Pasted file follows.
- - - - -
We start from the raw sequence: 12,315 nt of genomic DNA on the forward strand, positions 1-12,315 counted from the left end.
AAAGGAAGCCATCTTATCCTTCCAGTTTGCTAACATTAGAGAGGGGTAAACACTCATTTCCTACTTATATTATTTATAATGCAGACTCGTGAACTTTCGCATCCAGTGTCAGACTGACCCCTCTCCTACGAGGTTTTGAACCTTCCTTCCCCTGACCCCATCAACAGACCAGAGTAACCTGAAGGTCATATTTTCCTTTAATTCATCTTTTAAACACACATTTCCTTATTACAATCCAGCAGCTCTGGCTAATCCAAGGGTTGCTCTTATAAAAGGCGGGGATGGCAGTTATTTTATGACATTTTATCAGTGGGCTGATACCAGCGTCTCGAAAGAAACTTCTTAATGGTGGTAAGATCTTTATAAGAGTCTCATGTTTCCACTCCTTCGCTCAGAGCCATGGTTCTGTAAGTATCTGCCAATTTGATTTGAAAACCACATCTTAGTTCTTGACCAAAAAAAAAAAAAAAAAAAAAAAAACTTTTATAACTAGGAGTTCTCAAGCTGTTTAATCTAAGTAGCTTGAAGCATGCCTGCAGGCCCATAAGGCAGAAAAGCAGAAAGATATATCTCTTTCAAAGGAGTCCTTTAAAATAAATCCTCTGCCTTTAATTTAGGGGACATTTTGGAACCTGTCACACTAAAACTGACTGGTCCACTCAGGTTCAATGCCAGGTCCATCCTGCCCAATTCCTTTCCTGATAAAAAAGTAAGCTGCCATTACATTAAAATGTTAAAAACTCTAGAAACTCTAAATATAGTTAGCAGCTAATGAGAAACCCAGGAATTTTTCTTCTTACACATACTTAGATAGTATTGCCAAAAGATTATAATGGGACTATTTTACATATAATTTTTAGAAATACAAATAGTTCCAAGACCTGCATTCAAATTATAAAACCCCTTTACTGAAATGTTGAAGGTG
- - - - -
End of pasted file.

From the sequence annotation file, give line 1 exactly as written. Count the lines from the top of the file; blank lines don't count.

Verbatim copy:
We start from the raw sequence: 12,315 nt of genomic DNA on the forward strand, positions 1-12,315 counted from the left end.